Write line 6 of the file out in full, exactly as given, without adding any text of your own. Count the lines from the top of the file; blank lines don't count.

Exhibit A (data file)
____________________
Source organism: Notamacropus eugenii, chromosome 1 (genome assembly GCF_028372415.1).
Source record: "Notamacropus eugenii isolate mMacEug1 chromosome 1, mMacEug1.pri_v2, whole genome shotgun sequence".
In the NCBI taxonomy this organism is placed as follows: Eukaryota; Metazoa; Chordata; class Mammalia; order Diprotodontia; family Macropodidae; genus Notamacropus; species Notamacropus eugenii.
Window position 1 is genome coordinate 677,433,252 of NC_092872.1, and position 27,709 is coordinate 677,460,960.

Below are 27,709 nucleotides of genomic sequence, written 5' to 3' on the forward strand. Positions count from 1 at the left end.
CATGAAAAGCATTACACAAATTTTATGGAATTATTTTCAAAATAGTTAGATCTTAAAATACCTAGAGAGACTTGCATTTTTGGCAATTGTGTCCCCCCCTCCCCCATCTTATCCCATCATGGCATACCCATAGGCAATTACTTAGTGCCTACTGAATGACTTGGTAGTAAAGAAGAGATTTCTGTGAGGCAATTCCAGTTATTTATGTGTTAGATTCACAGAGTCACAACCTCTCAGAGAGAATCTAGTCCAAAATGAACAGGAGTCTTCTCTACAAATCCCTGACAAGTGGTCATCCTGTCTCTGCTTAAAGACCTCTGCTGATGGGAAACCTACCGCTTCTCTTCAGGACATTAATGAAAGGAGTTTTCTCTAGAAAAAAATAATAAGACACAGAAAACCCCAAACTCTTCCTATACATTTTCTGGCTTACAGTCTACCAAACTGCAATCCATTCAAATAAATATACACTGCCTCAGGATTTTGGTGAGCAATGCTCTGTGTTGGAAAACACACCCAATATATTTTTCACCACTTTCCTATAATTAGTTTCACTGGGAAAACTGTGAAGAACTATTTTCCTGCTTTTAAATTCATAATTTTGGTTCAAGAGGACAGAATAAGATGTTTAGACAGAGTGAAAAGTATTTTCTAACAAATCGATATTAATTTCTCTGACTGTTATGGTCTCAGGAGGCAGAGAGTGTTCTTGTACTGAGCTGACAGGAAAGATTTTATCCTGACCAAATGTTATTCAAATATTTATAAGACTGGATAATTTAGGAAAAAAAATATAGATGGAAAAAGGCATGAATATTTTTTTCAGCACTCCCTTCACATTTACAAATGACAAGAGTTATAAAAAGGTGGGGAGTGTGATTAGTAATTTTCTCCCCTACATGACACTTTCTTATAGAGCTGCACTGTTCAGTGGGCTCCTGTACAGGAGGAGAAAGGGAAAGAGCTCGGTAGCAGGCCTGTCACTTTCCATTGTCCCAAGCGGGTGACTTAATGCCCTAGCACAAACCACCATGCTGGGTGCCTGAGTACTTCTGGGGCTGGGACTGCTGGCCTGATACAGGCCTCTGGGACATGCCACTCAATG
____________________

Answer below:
CATGAAAAGCATTACACAAATTTTATGGAATTATTTTCAAAATAGTTAGATCTTAAAATACCTAGAGAGACTTGCATTTTTGGCAATTGTGTCCCCCCCTCCCCCATCTTATCCCATCATGGCATACCCATAGGCAATTACTTAGTGCCTACTGAATGACTTGGTAGTAAAGAAGAGATTTCTGTGAGGCAATTCCAGTTATTTATGTGTTAGATTCACAGAGTCACAACCTCTCAGAGAGAATCTAGTCCAAAATGAACAGGAGTCTTCTCTACAAATCCCTGACAAGTGGTCATCCTGTCTCTGCTTAAAGACCTCTGCTGATGGGAAACCTACCGCTTCTCTTCAGGACATTAATGAAAGGAGTTTTCTCTAGAAAAAAATAATAAGACACAGAAAACCCCAAACTCTTCCTATACATTTTCTGGCTTACAGTCTACCAAACTGCAATCCATTCAAATAAATATACACTGCCTCAGGATTTTGGTGAGCAATGCTCTGTGTTGGAAAACACACCCAATATATTTTTCACCACTTTCCTATAATTAGTTTCACTGGGAAAACTGTGAAGAACTATTTTCCTGCTTTTAAATTCATAATTTTGGTTCAAGAGGACAGAATAAGATGTTTAGACAGAGTGAAAAGTATTTTCTAACAAATCGATATTAATTTCTCTGACTGTTATGGTCTCAGGAGGCAGAGAGTGTTCTTGTACTGAGCTGACAGGAAAGATTTTATCCTGACCAAATGTTATTCAAATATTTATAAGACTGGATAATTTAGGAAAAAAAATATAGATGGAAAAAGGCATGAATATTTTTTTCAGCACTCCCTTCACATTTACAAATGACAAGAGTTATAAAAAGGTGGGGAGTGTGATTAGTAATTTTCTCCCCTACATGACACTTTCTTATAGAGCTGCACTGTTCAGTGGGCTCCTGTACAGGAGGAGAAAGGGAAAGAGCTCGGTAGCAGGCCTGTCACTTTCCATTGTCCCAAGCGGGTGACTTAATGCCCTAGCACAAACCACCATGCTGGGTGCCTGAGTACTTCTGGGGCTGGGACTGCTGGCCTGATACAGGCCTCTGGGACATGCCACTCAATG